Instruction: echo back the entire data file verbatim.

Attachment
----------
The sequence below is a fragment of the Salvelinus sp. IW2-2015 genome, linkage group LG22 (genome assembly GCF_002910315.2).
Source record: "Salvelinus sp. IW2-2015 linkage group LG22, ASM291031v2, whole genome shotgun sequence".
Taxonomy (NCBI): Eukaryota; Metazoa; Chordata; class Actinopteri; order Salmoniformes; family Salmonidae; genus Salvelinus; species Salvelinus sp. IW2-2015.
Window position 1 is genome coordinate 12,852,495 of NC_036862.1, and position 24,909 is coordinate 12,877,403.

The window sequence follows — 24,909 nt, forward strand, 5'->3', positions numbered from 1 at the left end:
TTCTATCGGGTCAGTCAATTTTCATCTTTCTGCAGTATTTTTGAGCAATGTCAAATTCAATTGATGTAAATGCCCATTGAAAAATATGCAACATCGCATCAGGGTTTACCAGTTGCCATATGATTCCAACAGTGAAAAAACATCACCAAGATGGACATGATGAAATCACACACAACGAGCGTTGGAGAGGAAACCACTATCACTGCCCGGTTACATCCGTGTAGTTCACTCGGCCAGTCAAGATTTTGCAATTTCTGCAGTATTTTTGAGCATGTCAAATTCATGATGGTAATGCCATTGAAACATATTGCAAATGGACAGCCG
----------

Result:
The sequence below is a fragment of the Salvelinus sp. IW2-2015 genome, linkage group LG22 (genome assembly GCF_002910315.2).
Source record: "Salvelinus sp. IW2-2015 linkage group LG22, ASM291031v2, whole genome shotgun sequence".
Taxonomy (NCBI): Eukaryota; Metazoa; Chordata; class Actinopteri; order Salmoniformes; family Salmonidae; genus Salvelinus; species Salvelinus sp. IW2-2015.
Window position 1 is genome coordinate 12,852,495 of NC_036862.1, and position 24,909 is coordinate 12,877,403.

The window sequence follows — 24,909 nt, forward strand, 5'->3', positions numbered from 1 at the left end:
TTCTATCGGGTCAGTCAATTTTCATCTTTCTGCAGTATTTTTGAGCAATGTCAAATTCAATTGATGTAAATGCCCATTGAAAAATATGCAACATCGCATCAGGGTTTACCAGTTGCCATATGATTCCAACAGTGAAAAAACATCACCAAGATGGACATGATGAAATCACACACAACGAGCGTTGGAGAGGAAACCACTATCACTGCCCGGTTACATCCGTGTAGTTCACTCGGCCAGTCAAGATTTTGCAATTTCTGCAGTATTTTTGAGCATGTCAAATTCATGATGGTAATGCCATTGAAACATATTGCAAATGGACAGCCG